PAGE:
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Ethnol ruining rubber fuel lines


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Any rubber tubing for gasoline that is  sold today should be alcohol resistant, but I would ask specifically.  I asked the other day and discovered that the hose he was selling me was not alcohol resistant.  He did have some that was and it was twice the price.  Price is insignificant when you are only buying a foot of hose.

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I don't know. Everyone seems to bitch about 10% ethanol/gasoline ruining every thing from their cars to their lawn mowers and for all I know their sex life. I have six collector cars, two driver cars, two lawn mowers, two chain saws, a string trimmer, a leaf blower, a stand by generator, and an ATV. They all get whatever the local gas stations are selling. I've  had ZERO issues with any of them that I can even remotely blame on the fuel. When I press the starter or pull the cord they run. When I turn off the spark they stop. They all seem to work very well and last a long time.................Bob

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8 hours ago, Bhigdog said:

I don't know. Everyone seems to bitch about 10% ethanol/gasoline ruining every thing from their cars to their lawn mowers and for all I know their sex life. I have six collector cars, two driver cars, two lawn mowers, two chain saws, a string trimmer, a leaf blower, a stand by generator, and an ATV. They all get whatever the local gas stations are selling. I've  had ZERO issues with any of them that I can even remotely blame on the fuel. When I press the starter or pull the cord they run. When I turn off the spark they stop. They all seem to work very well and last a long time.................Bob

 

Agree.  Same experience EXCEPT when driving through Nebraska or Iowa.  When I fill up with gas there I always get about 25% lower fuel economy.

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Ethanol in Florida is pretty much standard.  It ruins everything it touches in an old car and causes vapor lock as well when the temperature gets over 80-85, which is pretty much standard here.  I can only get real gas at one place 8 miles away.  It's horrible.  The '39 Buicks can't go out on the road without a backup electric fuel pump for that reason.  I only wish I'd never moved from Virginia to Florida.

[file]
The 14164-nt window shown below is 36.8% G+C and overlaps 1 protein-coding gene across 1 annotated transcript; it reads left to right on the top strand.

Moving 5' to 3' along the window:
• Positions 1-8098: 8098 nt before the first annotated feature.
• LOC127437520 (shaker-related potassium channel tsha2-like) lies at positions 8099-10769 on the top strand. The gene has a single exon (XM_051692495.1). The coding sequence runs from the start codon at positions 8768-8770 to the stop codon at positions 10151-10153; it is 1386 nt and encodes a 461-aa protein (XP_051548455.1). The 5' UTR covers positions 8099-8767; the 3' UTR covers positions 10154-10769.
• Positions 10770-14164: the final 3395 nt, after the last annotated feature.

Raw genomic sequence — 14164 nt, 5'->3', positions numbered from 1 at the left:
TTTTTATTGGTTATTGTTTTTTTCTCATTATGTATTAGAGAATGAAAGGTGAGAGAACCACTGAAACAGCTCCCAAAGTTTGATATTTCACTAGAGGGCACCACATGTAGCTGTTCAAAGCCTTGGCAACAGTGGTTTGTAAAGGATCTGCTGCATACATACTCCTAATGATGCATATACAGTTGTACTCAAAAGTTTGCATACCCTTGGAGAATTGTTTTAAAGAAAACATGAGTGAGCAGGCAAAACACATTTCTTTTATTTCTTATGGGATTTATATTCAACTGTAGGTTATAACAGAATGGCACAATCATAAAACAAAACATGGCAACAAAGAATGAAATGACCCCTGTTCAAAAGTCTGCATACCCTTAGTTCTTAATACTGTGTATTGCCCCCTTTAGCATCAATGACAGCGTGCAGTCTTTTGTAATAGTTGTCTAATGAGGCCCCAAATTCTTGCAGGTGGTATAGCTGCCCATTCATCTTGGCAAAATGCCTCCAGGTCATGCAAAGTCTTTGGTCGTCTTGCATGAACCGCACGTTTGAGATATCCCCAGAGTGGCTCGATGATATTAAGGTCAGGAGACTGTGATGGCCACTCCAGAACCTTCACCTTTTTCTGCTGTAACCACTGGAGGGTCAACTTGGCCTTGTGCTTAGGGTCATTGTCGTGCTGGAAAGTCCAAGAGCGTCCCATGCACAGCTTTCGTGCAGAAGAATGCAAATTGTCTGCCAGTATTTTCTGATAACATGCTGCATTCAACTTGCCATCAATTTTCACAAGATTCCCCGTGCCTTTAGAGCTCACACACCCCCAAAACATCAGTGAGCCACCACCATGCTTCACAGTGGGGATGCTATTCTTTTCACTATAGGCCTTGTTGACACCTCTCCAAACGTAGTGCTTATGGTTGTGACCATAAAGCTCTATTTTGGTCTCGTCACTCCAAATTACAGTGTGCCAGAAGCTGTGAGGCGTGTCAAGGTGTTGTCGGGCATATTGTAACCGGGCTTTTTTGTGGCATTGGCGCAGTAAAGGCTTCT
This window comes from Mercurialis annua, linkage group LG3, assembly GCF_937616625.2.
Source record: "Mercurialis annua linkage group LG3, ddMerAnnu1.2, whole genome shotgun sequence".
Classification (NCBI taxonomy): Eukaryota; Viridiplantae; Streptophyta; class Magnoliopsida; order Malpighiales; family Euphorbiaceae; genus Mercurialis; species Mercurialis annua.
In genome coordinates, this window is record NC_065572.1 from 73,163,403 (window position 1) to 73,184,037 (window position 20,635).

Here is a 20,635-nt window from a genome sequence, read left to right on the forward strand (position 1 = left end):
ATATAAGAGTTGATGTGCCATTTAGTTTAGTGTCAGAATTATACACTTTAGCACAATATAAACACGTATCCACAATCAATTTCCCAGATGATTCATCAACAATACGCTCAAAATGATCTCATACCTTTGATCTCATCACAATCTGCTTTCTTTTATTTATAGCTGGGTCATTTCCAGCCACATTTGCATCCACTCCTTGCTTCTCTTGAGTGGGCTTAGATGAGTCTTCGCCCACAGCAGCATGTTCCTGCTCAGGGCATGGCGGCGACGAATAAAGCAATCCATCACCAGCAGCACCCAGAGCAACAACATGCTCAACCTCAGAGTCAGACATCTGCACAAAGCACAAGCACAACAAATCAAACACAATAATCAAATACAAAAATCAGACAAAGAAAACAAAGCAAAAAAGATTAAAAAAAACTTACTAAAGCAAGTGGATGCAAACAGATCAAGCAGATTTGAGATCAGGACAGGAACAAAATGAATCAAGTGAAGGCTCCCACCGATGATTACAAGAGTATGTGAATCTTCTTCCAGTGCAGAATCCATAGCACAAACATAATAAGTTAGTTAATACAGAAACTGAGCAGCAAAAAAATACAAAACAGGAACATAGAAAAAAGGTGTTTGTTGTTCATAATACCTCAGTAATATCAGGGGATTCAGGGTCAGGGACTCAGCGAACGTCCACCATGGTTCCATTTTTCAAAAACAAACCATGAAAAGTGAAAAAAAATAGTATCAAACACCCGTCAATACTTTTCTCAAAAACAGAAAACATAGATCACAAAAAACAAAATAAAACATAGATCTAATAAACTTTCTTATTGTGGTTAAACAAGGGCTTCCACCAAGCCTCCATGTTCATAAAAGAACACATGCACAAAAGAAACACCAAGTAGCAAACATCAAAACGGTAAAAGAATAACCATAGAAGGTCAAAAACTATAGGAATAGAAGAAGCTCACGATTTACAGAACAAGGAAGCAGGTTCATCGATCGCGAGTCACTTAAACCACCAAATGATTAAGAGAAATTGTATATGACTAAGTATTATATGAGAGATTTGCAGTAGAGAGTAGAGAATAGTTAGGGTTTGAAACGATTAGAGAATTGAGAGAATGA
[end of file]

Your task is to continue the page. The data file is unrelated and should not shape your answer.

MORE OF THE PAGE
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I had to replace every rubber hose, and the fuel pump (rubber diaphragm) in my '62 Vette because of a dumb choice of gas a few years ago. Last year I had to replace the rubber hose on the gas fill pipe to the tank. Must have overlooked it.  It was totally mush and could only have been caused by the ethanol crap also. I use ethanol in the mowers, and my only complaint is that a full tank will lose 1/3 to evaporation over a weeks time. Luckily we can get non-ethanol gas at quite a few stations. Not cheap, but better than repair bills.

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26 minutes ago, caddyshack said:

I use ethanol in the mowers, and my only complaint is that a full tank will lose 1/3 to evaporation over a weeks time.

 

Interesting......... Ethanol makes up only 10% of the full tank of fuel and yet accounts for 33% of the evaporation. ............................Bob

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14 hours ago, mike6024 said:

You might consider using the high-pressure fuel injection fuel line,

 

Why? That's completely unnecessary and brings it's own set of problems (like correct clamps and fittings). As noted above, pretty much all rubber hose sold today is ethanol compatible.  Just use the correct type of hose.  No need to re-engineer the fuel system or lose any sleep over this.

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13 hours ago, Bhigdog said:

I don't know. Everyone seems to bitch about 10% ethanol/gasoline ruining every thing from their cars to their lawn mowers and for all I know their sex life. I have six collector cars, two driver cars, two lawn mowers, two chain saws, a string trimmer, a leaf blower, a stand by generator, and an ATV. They all get whatever the local gas stations are selling. I've  had ZERO issues with any of them that I can even remotely blame on the fuel. When I press the starter or pull the cord they run. When I turn off the spark they stop. They all seem to work very well and last a long time.................Bob

 

Bob is right.  We are all imagining the chemistry issues ........and don't forget the boat owners,  some of whom have been killed by the effects on their fuel tanks (sadly, some boats have composite fuel tanks instead of metal)  ( those who have been killed ...or if they are lucky..only horribly burned when the stuff ate thru their gasoline tanks.....must have been imagining that too....! )    ( I personally am lucky...my Bayliner was built with metal fuel tanks)...

Edited by SaddleRider